A friend pointed me to David’s post and I was curious enough to do a little (but not much) investigation and posted the results on my blog. Was easy to find out that the calls terminate through a small rural phone company in Iowa. I know that a quirk of US phone policy allows some rural carriers to collect relatively huge - $.04 to $.10 per minute – terminating access charges on calls to their exchanges. These charges are paid by the long distance company which delivers the call but are typically not passed along to consumers directly because most of us either buy buckets of US calls or pay a fixed fee per minute for calling the US. Instead, the cost of this relatively small proportion of calls is spread by the carrier over all US-terminated calls.
Calls to landlines in the countries served by Future Phone are almost all less than $.02/minute at wholesale, some less than a penny. I speculated that there might be sufficient margin between what Future Phone might get from the rural telco for attracting the inbound calls and the cost of the outbound international calls to make this a profitable arbitrage business. But this was just speculation and I dropped it there.
Very quickly, reader Parkite, who knows the telephone business, commented that he was looking at data which showed that Iowa has some of the highest call termination rates in the country. In private correspondence, he could see that the particular exchange to which Future Phone calls are placed is in the most expensive tier of exchanges.
Reader Chris Yeh, also knowledgeable, pointed out what I should have realized: “This is also the same way the free conference call services make money!”
Blogger Alec Saunders, who posted independently on the same mystery, commented on Fractals of Change: “Just this morning one of my readers, who works for an iowa telco, confirmed the correctness of this model, and informed me that some of the very small telcos (like Superior) may be making 10 cents or more for termination.”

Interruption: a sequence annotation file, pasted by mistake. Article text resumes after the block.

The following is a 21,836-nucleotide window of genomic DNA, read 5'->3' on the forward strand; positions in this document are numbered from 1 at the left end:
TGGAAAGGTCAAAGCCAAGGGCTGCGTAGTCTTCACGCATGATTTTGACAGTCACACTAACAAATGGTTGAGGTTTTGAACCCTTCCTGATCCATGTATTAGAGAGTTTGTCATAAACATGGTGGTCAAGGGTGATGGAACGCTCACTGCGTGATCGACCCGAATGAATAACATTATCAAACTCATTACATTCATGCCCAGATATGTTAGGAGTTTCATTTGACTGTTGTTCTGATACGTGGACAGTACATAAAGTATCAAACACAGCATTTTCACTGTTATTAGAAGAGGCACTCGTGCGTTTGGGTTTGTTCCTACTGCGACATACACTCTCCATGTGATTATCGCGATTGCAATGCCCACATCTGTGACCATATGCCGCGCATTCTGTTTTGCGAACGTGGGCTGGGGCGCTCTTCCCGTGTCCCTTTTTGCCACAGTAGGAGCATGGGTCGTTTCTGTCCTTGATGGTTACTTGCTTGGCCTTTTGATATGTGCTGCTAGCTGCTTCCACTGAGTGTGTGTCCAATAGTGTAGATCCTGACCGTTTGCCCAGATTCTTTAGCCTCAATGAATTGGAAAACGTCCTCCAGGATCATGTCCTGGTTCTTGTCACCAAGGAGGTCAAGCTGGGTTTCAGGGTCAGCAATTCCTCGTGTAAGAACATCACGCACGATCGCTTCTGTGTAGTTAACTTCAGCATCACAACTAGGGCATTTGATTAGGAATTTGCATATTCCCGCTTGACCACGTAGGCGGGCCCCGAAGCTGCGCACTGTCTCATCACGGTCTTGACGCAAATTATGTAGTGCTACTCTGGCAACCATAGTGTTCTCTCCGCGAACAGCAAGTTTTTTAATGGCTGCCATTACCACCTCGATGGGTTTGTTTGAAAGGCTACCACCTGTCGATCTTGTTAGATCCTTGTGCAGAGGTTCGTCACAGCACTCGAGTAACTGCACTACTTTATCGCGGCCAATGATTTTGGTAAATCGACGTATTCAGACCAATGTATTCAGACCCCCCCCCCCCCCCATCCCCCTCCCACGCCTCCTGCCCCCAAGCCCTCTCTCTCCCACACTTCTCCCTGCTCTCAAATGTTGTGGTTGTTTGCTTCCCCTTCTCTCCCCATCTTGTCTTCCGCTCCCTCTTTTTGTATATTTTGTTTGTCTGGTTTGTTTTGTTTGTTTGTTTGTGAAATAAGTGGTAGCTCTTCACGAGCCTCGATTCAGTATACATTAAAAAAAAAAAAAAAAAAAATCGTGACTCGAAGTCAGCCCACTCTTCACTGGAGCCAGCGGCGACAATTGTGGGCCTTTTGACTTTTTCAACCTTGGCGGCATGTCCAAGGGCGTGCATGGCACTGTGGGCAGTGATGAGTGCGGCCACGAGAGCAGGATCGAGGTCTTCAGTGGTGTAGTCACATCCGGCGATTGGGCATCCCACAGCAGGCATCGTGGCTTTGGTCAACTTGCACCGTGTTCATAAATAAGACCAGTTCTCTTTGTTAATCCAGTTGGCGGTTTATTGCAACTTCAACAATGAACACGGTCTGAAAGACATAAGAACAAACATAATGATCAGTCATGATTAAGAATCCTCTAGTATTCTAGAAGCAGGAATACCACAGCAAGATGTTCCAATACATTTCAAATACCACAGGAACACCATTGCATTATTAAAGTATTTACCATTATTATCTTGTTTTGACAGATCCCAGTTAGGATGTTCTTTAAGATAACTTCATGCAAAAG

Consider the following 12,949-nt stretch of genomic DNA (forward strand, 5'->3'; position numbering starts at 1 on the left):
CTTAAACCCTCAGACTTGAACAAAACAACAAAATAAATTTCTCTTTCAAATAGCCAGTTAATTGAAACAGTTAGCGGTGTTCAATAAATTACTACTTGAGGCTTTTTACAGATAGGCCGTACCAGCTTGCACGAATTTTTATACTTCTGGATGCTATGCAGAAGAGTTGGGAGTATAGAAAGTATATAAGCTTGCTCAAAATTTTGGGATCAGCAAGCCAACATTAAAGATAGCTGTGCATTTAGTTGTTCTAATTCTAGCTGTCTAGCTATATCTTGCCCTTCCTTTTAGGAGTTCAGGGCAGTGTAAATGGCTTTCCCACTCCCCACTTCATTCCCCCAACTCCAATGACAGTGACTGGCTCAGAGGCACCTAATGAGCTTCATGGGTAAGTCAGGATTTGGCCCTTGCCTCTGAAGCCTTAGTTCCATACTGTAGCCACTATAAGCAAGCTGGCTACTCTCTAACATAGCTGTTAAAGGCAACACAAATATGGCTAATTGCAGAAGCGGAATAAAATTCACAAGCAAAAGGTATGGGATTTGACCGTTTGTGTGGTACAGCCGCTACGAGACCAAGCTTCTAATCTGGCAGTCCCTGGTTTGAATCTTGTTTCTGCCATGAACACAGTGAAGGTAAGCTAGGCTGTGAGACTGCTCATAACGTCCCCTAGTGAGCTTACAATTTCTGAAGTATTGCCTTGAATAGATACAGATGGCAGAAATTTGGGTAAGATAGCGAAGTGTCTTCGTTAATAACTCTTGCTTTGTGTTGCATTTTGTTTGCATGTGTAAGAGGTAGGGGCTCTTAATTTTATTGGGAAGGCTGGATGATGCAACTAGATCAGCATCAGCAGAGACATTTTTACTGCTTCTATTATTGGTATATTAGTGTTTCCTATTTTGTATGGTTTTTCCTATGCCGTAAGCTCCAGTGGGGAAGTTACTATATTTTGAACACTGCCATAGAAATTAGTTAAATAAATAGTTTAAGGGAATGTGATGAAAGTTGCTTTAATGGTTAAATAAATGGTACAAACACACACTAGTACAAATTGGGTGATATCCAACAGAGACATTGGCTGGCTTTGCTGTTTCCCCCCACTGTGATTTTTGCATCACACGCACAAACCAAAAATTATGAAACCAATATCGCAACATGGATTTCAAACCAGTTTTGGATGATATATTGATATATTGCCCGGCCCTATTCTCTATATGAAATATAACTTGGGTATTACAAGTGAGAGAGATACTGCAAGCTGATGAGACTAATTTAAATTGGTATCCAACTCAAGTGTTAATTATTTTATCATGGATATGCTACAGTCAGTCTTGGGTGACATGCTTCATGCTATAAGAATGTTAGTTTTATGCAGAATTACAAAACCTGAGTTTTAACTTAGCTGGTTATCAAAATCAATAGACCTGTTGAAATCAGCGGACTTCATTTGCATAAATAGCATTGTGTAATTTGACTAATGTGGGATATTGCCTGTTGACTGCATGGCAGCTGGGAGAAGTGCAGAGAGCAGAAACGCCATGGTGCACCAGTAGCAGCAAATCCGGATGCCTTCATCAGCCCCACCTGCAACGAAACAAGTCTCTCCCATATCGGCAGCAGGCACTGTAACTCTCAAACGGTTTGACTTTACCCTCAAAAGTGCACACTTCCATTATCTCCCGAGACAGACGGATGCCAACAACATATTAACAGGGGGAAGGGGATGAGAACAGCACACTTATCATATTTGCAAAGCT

In Alex’ post he points out that other “free” services including Radio Handi, FreeConferenceCall, and PartyLine Connect all have numbers in the 712 area code, presumably so that they can also harvest the access charge bonanza.
OK, this probably much more than you wanted to know about access charges and telco arbitrage unless you are or used to be in the business. What’s interesting is that the business model left unexposed in David Pogue’s post was successively peeled back by bloggers with subject matter expertise AND THEIR READERS. And all three bogs ended up linked together through their comments so those who were interested could learn or contribute to the story.
But note that this isn’t all you should expect from journalism. There’s a strong circumstantial case for how the company makes money (which is not a crime although somewhat deceptive). But none of us, professional or amateur, has[I haven’t] pressed the company itself for a reply.